By Naseema Gangat, MBBS
There was a palpable sense of excitement as women in hematology rendezvoused in the tastefully set-up Coronado Ballroom of the Manchester Grand Hyatt for an evening of networking. We were warmly welcomed by our current ASH President, Alexis A. Thompson, MD, with words of inspiration: “The future president of ASH is in the room.”
Amy E. DeZern, MD, of Johns Hopkins University and Jyoti Nangalia, MBBChir, PhD, of the Wellcome Trust Sanger Institute led a highly constructive reception focusing on the development of leadership skills. The need for such an event was shaped by conspicuous experiences in their careers. “Sitting around the table at my first divisional meeting after joining the faculty and realizing that all the leadership positions were held by men… and seven years later that is still true,” remarked Dr. DeZern. Likewise, Dr. Nangalia remembers, “Sitting in a scientific meeting held at a prestigious society headquarters… The room we were in was adorned with painted portraits, all of which were of men.”
Margaret Cary, MD, MBA, MPH, PCC, of The Cary Group served as the keynote speaker and really drove her message home regarding leadership in an interactive manner. Despite a remarkable increase in the number of women entering medical school throughout the past two decades and the advent of work-life balance initiatives, men still seem to dominate leadership positions in the medical profession. To that end, the importance of gaining good leadership skills for women hematologists cannot be overemphasized. Additionally, women need support to advance in leadership roles, explained Drs. DeZern and Nangalia. Good mentorship for women hematologists is indispensable. “It is paramount to developing a satisfying and productive career, clinical prowess, research success, or grant funding. In particular, women are often, perhaps inadvertently, omitted from consideration for leadership positions — division chief, professional committee, or study section. A good mentor unfailingly advocates for their mentees, and so can open doors that otherwise we might not have accessed.” said Dr. DeZern.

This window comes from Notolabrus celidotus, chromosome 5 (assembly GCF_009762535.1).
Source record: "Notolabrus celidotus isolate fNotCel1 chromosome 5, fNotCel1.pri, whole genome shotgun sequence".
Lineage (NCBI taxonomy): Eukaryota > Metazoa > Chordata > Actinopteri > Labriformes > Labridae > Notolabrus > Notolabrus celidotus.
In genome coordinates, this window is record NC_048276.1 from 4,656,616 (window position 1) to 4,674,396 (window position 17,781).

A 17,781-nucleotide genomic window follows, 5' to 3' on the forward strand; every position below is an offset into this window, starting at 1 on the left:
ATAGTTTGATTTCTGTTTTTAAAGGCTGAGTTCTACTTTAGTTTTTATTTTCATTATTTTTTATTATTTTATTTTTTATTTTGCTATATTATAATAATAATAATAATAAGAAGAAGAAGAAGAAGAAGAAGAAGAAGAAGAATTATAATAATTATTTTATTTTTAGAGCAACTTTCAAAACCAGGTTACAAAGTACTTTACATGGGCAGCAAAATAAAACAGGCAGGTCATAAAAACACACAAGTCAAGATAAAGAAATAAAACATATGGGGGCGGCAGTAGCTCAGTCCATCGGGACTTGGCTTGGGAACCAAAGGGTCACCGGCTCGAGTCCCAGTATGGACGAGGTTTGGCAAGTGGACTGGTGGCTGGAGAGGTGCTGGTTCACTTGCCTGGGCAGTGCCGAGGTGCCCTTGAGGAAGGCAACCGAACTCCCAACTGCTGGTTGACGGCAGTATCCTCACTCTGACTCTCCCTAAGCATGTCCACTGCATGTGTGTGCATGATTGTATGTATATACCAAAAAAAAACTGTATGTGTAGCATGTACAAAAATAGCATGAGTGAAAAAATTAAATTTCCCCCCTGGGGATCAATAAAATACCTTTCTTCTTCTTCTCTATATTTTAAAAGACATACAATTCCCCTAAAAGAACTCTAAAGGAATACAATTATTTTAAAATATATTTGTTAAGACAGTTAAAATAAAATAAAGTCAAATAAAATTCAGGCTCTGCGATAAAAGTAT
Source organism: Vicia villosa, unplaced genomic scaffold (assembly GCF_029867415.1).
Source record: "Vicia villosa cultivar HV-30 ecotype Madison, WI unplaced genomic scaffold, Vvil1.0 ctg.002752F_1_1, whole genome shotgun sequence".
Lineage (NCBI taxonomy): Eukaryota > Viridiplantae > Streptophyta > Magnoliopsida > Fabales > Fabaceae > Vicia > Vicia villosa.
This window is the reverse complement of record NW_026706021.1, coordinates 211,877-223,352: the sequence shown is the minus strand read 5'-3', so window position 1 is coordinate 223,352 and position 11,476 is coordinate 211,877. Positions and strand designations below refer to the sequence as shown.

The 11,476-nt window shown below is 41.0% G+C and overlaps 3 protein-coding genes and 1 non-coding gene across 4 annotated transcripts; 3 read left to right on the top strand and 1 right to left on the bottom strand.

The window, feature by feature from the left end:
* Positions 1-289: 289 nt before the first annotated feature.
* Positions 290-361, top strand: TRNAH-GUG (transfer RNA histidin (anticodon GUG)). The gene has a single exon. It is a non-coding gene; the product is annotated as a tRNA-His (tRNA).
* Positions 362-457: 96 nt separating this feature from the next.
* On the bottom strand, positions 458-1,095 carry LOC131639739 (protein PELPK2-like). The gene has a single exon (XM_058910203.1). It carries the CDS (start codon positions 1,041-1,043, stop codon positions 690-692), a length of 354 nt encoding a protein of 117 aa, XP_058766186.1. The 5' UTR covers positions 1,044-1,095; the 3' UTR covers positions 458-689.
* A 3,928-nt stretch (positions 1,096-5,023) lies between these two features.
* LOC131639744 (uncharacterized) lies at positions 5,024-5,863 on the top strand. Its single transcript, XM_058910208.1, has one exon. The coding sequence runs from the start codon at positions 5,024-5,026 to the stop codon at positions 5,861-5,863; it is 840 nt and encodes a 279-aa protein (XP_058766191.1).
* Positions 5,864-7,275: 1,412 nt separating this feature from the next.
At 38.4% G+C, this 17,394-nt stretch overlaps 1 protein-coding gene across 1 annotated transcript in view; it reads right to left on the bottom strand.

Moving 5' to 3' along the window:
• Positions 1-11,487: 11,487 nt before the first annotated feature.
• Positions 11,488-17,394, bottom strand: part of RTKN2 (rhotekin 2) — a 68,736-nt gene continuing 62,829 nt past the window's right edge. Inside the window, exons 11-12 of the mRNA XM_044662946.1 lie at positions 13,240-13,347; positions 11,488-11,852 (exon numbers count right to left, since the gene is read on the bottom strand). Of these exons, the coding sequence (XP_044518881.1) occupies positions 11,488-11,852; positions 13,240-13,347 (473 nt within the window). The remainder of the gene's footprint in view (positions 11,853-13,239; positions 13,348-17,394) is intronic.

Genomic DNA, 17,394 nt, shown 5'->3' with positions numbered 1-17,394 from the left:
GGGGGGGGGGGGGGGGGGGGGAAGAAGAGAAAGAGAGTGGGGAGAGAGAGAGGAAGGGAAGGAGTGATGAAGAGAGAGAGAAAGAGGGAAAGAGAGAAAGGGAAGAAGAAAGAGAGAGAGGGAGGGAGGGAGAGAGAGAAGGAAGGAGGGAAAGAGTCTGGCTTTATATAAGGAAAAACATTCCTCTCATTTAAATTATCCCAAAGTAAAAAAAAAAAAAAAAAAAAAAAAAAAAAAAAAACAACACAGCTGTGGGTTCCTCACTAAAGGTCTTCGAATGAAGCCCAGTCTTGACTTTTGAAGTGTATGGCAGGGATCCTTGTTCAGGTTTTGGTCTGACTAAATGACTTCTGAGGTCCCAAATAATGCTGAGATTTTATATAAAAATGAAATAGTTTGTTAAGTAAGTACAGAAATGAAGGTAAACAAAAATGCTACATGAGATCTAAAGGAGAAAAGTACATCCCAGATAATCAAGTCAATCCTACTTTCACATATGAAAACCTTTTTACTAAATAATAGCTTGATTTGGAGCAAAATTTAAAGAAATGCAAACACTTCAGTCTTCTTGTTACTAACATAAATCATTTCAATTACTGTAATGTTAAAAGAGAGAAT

Thus was an evening well-spent with a delectable multicourse dinner with desserts. Junior and senior hematologists mingled and learned from each other that it’s okay for a career to be hard, and that balancing career with outside interests is challenging at all levels. Moreover, the simple acknowledgement that other women encounter similar challenges was refreshing. Undoubtedly, the event was very well received with more than 250 women in attendance. It lit a fire, inspiring waves of women to pursue leadership in hematology — what we might call a “‘Game of Thrones’ effect.”
Dr. Gangat indicated no relevant conflicts of interest.